When I began this blog, I described it (as you can see above) as "a blog about halakha, women and Judaism, Jewish family law, agunot." I explained in my first post that "My primary focus is to discuss Jewish family law, through examination of recent piskei din (judgments) from the Israeli batei din (Jewish courts of law). I explained that there is not "a vast difference between application of Jewish family law in the Israeli system of batei din and application of this law in any other Orthodox beit din, wherever Jews reside. ... There are differences between Israel and outside of Israel as to how this application of Jewish family law interacts or interferes with the secular courts, how much power of enforcement the dayyanim have, and the options before a Jewish couple, at least one of whom wishes to dissolve the marriage. In each case – being in Israel vs. outside of Israel – there are some more difficult aspects and some less difficult aspects." My aim with this blog is to enlighten the readers: what does (halakhic) Jewish marriage entail? What are the obligations that one is agreeing to when entering such an arrangement? What is a ketuba and what does it entail?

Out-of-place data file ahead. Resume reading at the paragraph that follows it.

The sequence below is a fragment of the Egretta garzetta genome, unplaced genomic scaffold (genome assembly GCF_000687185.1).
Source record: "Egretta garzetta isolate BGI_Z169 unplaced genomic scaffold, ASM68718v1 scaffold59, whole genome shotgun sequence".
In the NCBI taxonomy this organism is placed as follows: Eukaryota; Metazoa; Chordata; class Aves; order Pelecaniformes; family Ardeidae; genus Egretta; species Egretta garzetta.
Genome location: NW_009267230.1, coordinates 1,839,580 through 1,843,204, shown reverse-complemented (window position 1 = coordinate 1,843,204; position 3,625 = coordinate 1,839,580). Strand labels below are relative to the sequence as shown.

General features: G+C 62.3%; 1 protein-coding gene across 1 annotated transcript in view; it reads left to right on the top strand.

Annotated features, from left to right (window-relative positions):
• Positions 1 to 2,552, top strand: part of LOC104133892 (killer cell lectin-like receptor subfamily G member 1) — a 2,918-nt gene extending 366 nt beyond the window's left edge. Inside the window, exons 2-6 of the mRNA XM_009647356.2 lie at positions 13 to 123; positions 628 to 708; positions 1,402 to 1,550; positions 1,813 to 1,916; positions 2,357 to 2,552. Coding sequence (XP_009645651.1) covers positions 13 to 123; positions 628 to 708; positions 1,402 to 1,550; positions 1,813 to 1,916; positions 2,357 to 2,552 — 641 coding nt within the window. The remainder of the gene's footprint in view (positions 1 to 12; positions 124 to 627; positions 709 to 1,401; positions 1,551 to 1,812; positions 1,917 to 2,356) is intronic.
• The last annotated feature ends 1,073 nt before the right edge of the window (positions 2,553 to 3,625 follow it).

I wrote in that first post that "we find a system that is bogged down in antiquated law and outdated concepts that have outlived their relevance to the way people live their lives today. We find a sincere, often well-meaning, attempt to regulate modern lives with an inappropriate set of tools. We find a system in which the power lies solely in the hands of men, even though, by sheer coincidence, I suppose, half of the people involved in marriage and divorce happen to be women."
My aim in writing this critique of Yifrah's article is to put out a warning. Don't be deluded by the idea that friendlier batei din will solve the problem of agunot, or that it will convert the halakhic marriage into something that is appropriate for our generation. We don't need to reach a level of violence to want a divorce. We don't need to be so desperate as to regard a get as a "gift." Every woman - and man - is entitled to have control over his or her life. It should not be the beit din's decision, no matter how "friendly" the beit din is, to decide if shalom bayit is desired or even feasible. Only you know what it would mean to continue living with this person whom you once loved, but has become intolerable for you.
The correction has to be at the "root" of the problem - Jewish marriage laws. This is not just a matter for those couples who come to the beit din to divorce. It is a matter for every happy couple. The marriage laws must be appropriate for the types of relationships that couples have in this era, and not those of a thousand or two thousand years ago.
A Hebrew version of this post can be found here.
A Hebrew version of this post can be found here.